You’re probably not used to going to the movies to brush up on your negotiation skills, but it may not be the wrong place to go if you’re looking to improve in this area.
I’m not saying you should use negotiation styles from “The Negotiator,” “Wall Street” or “Erin Brockovich,” but media outside your daily routine and studies can inspire unique ideas, including ways to hone how you negotiate.
If movies are not up your alley, you could read a book such as Never Split The Difference by Chris Voss.
Before signing on the dotted line remember these salary negotiation tips:
- Do not try to negotiate the language in your contract unless you are both a physician and an attorney. Leave that to a health care attorney.
- It is usual for a facility not to change language in an agreement, but you still should understand what you agree to. Again, hiring a health care contract attorney can help in this area.
When it is time to negotiate, keep in mind these 10 tips:
Tip #1: Have all your questions ready at once. Only negotiate one time. It is not OK to ask for additional money, have the potential employer agree to that, and then say, “Thank you, I also thought I would like one extra week of vacation.” Sit down, write down your positives and negatives, and ask for everything in one transparent negotiation.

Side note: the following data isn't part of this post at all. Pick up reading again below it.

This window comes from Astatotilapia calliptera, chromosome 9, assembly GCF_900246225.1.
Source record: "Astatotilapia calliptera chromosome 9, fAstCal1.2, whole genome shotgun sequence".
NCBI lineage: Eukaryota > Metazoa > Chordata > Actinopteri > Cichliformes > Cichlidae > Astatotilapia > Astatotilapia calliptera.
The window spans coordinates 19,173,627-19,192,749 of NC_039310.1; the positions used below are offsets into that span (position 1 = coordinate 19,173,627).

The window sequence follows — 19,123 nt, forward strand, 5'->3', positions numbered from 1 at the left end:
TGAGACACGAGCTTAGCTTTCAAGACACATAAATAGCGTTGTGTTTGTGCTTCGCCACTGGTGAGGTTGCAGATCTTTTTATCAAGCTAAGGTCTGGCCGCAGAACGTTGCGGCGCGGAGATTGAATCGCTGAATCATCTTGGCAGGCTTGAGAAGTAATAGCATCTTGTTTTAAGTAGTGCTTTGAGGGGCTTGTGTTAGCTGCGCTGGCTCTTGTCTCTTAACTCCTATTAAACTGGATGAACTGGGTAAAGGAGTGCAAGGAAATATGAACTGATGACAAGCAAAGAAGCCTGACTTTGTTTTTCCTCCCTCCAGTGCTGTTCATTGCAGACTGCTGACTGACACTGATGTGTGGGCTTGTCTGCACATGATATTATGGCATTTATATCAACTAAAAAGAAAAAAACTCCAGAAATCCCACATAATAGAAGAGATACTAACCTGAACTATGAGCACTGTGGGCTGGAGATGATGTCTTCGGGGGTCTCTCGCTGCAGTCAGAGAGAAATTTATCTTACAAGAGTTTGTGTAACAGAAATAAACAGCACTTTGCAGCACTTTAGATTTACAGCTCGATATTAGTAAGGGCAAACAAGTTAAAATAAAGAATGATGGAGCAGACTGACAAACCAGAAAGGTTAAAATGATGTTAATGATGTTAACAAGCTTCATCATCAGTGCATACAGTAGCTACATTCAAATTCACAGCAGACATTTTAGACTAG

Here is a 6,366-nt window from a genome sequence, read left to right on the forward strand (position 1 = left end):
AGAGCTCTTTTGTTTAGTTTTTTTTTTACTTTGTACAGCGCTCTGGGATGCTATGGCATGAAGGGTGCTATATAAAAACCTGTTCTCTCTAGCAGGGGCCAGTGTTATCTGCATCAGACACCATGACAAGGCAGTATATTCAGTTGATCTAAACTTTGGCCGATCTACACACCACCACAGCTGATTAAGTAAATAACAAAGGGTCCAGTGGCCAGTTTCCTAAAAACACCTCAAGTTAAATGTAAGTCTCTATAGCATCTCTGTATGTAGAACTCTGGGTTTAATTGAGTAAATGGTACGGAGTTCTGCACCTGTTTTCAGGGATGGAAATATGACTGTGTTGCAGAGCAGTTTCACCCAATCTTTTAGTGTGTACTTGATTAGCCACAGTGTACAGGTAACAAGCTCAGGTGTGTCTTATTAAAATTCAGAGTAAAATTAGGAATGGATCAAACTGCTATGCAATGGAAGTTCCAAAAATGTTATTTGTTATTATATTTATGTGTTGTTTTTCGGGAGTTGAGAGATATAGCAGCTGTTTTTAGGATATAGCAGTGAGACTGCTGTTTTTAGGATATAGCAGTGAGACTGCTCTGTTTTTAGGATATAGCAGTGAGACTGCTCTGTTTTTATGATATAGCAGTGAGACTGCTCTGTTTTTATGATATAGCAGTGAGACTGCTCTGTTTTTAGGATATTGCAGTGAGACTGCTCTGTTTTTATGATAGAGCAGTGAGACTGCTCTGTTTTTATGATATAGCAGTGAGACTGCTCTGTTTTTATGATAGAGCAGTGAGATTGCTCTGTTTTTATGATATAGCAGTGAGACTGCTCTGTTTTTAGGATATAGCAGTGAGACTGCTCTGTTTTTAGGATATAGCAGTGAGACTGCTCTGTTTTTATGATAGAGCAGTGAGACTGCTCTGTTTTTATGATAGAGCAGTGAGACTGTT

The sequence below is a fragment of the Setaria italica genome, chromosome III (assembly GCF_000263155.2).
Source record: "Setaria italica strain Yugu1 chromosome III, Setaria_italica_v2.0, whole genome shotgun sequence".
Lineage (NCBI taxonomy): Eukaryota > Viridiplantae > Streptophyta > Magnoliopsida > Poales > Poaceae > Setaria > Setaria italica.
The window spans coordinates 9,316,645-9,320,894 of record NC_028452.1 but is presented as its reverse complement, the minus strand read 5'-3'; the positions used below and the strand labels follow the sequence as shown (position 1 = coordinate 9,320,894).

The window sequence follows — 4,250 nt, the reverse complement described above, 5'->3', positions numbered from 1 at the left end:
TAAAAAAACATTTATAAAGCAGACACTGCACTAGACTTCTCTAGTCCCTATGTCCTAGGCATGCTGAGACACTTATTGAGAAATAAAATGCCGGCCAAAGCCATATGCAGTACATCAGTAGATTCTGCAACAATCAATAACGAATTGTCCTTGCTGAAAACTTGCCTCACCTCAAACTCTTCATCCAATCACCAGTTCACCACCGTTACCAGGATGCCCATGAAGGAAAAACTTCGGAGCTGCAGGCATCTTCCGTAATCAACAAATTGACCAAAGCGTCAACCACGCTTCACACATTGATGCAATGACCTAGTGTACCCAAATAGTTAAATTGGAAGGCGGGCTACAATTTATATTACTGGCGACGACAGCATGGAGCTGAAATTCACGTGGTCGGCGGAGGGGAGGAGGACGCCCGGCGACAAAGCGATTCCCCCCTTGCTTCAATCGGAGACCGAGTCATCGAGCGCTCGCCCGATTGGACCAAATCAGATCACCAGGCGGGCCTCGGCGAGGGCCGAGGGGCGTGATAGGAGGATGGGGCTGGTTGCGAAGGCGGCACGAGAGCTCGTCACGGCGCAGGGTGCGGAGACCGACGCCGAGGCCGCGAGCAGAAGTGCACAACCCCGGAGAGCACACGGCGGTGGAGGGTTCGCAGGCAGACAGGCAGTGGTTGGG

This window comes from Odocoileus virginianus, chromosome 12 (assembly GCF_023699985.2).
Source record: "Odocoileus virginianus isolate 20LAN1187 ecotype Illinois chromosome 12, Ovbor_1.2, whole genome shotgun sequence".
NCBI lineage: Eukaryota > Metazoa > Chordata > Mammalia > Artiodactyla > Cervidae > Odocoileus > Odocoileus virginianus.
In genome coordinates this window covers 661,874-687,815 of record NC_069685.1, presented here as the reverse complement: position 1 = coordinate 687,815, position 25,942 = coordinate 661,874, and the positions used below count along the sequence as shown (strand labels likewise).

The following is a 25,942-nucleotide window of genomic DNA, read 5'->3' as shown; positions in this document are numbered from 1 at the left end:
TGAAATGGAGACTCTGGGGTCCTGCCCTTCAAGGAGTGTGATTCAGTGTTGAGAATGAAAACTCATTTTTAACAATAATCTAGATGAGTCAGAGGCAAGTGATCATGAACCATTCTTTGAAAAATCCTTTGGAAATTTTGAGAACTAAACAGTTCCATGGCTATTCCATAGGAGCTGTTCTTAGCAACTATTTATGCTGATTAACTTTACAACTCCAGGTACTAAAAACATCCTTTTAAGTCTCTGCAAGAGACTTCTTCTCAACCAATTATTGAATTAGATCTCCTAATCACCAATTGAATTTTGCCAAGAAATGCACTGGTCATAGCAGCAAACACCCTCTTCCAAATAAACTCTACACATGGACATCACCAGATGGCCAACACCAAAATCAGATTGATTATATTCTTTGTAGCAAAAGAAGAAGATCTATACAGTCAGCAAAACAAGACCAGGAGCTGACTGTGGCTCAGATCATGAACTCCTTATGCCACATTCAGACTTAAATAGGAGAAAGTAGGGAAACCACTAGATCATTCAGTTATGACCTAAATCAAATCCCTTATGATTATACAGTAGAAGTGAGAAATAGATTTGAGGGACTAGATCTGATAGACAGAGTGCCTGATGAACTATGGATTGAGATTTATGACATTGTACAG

Tip #2: Negotiate only the parts you can’t live without, and then some. This was the best tip I received from my negotiator mentor. Trust me, this works. In the movie “Erin Brockovich,” there is a classic negotiation scene where the title character firmly tells the defendant’s attorney there is a minimum they will accept. Of course, her strong-arm approach will not likely land you any position in the workforce, but if you can’t live without the offer, then gently make your case.
Tip #3: Don’t negotiate over your skills or what is competitive in the marketplace. Make sure you are OK with this salary.
Tip #4: Be happy with your decision once you make it. You will always hear about your friend’s uncle’s cousin who got this incredible offer. Your friend’s uncle’s cousin probably did not get that offer.
Tip #5: Don’t sign a letter of intent and then negotiate. You have technically already agreed to the terms. Although the letter of intent is not binding, this will not go over well. Negotiate upfront.
Tip #6: Noncompete agreements may not be negotiable, but check with your health care attorney because they may also be nonbinding. When discussing these, though, do not make it seem like you are not intent on staying with your potential employer long term.
Tip #7: Know how you’ll be paid, including what your bonus, relative value unit (RVU) and additional compensation streams really mean. There is no reason to negotiate a higher salary if you could make less money overall in your bonus structure.
Tip #8: Make sure to back up the reasons why you deserve more. Look on the facility’s or comparable competition websites for information to back up why you deserve more. Maybe you have done additional training; maybe you have awards.
Tip #9: Research salary surveys. There are several organizations that produce annual reports listing salaries by specialty and additional details. Some of these include the Medical Group Management Association (MGMA), American Medical Group Association (AMGA) and Medscape, a medical news and perspective provider.
Tip #10: Know when it’s time to move on. This is the best tip. If your negotiations have left a wrong impression and your health care attorney tells you not to continue, then it is time for reflection. You can always get a second opinion and hire a second attorney, or you can walk away.